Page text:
Projects Projects Projects – Virtual Brainstorming In 2021

How are your 2021 projects going so far? If you’re anything like me not much has changed since 2020. We are still working from home, wearing masks, and trying to think of creative ways to overcome new challenges every day.

It doesn’t matter what industry or department you’re in. The events of the previous year have placed you and your business in a reactionary position. Kudos to you if you could foresee a global pandemic and strategize how to defend against it, but the majority of us were blindsided.

Now that we are coming up on the one-year anniversary of the beginning of lockdowns, it’s time to begin the discussion on moving forward strategically, and that means managing projects in an alternative workspace.

Identifying Your Projects

All projects involve innovation. The beauty of modern project management techniques is that they are applicable in a variety of industries and departments.

Innovation is simply identifying and solving problems creatively. These problems can be customer experience, technological, or even a lack of creative spark since everyone has left the office. Let’s face it. Individual components can be worked on from home, but idea generation meetings run better when everyone is in the same room.

Asking the right questions is important. What are your points of stress? Where is the user experience lacking? Where is too much money being spent? What is consuming the majority of staff time? These are all questions that can help you identify which issues you need to resolve, and then the problem is primed to be solved.

The point is that innovation is not as difficult as it may seem. The first step is identifying a problem.

Brainstorming Your Projects Backlog

There are a ton of different brainstorming exercises that you and your team can walk through together with a few simple modifications to uncover problems and find solutions.

Here is a list of some brainstorming and decision exercises that we find most helpful. These will be outlined in more detail in a future article.

  • ‘This would be easier if…’
  • ‘How might we?…’
  • Timed ideating
  • Mind Mapping
  • Vision Boarding

Leading Projects Brainstorming Sessions Virtually

Creative brainstorming sessions just work better in groups where you can draw on the whiteboard, stick note cards to the wall, and say all kinds of crazy things in rapid succession without waiting for video conferencing lag to catch up.

For most of us, that is not an option right now.

So how do you run a brainstorming session without 4 walls and a marker board? You do your best.

Zoom has a marker board feature within their meetings. One idea is to use an iPad, a 2 in 1, or a drawing tablet.  While it’s more difficult to stick notes to a virtual whiteboard, this can be utilized for quick thinking exercises and drawing diagrams if you’re willing to invest in technology beyond clicking and dragging your mouse or trackpad.

Another option is to use a OneNote notebook over a screen sharing session (perhaps in Microsoft Teams.) Whatever your preferred whiteboard alternative is, this is the hardest part.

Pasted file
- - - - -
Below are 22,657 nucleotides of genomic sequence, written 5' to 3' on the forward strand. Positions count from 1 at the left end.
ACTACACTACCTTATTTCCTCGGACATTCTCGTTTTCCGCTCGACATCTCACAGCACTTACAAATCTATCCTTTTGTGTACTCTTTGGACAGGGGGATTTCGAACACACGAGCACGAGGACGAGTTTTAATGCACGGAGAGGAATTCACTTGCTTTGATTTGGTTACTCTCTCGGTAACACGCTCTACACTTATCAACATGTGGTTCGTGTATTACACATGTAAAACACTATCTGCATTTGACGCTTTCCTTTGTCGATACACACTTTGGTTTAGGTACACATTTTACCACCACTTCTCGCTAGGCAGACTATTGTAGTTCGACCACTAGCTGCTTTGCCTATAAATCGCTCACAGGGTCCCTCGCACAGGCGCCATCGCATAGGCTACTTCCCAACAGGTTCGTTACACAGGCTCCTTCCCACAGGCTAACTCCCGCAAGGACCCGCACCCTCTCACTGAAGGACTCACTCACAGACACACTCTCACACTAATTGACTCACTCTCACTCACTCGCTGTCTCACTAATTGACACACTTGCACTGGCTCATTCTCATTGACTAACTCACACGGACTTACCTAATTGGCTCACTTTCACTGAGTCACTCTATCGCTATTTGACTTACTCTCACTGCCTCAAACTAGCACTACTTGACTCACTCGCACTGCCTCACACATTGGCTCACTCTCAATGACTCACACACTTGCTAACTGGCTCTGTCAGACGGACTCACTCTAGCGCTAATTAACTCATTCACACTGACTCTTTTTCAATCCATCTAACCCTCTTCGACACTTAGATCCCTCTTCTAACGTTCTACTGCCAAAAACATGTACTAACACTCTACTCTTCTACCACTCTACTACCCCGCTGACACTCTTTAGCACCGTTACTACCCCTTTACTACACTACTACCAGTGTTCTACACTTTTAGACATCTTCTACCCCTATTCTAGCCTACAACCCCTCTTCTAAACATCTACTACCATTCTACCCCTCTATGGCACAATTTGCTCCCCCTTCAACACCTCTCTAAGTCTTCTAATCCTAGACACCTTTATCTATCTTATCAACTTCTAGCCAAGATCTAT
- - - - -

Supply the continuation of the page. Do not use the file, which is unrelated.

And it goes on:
Otherwise, virtual creative meetings run similarly to their physical counterparts. Make sure that everyone on your team is properly equipped with sticky notes and markers. You can use your phone to run a timer, or better yet show one on the screen. Any sense of normalcy is really going to help your team.

When time is up for your chosen brainstorming exercise, have your team members share their results individually, and write them down either in a document or a virtual notebook, then use a polling app or feature to have your team vote on the priority of these project ideas.

Conclusion

It is possible to still be creative, collaborative, and even productive without being physically in the same space. A collaborative approach to problem-solving can yield great results that wouldn’t be thought of simply by listing out the issues and trying to solve them alone.

Don’t let the pandemic slow down the growth of your business. Just treat it the same way that you do any other problem. Identify the issues as a group then ideate a workable solution to solve them that is effective and efficient for everyone involved.

My Supplier Said to Me: Just Use Different Screws

On the eleventh (work) day of Christmas my supplier said to me ‘are you sure you can’t just use new screws that fit the thread in the parts we already sent?’ 

Specification issues arise in all sorts of shapes and sizes. Some are big issues and make you pause to ask how it’s possible that the batch was shipped. Other issues are so small it’s impressive that they were ever discovered. 

An incorrect thread cut into a screw hole is one of those things that is almost never discovered until the part that it lives in is installed. After the manufacturing tech encounters the issue on the assembly line, an inventory check is commissioned which reveals that the entire batch has screw holes that are out of specification. 

Clearly, this is a quality issue. So, what now? You can send an angry email, an RMA, or a Supplier Corrective Action Request, or you can buy different screws that resolve the problem without stirring the pot. If you opt for the last option, who is going to pay for the new screws and how is that going to ensure that this issue doesn’t come up again? The answer, of course, depends on how tightly you want to abide by your parts diagram and whether or not your process allows for part substitutions.

This issue, so small as screw threads, has now caused a ripple effect and is now impacting other parts as well as costing hundreds of dollars in parts and time to make up for the mistake. Even if it’s just a different screw, the problem resolution must be documented and handled appropriately so that when someone needs a replacement part, they can find the correct one. 

Even for something that appears so insignificant, you may need to execute a part purge and at the very least an RCCA discussion with your supplier, which is now completely outside the realm of EDI. How do you handle your RCCA communications?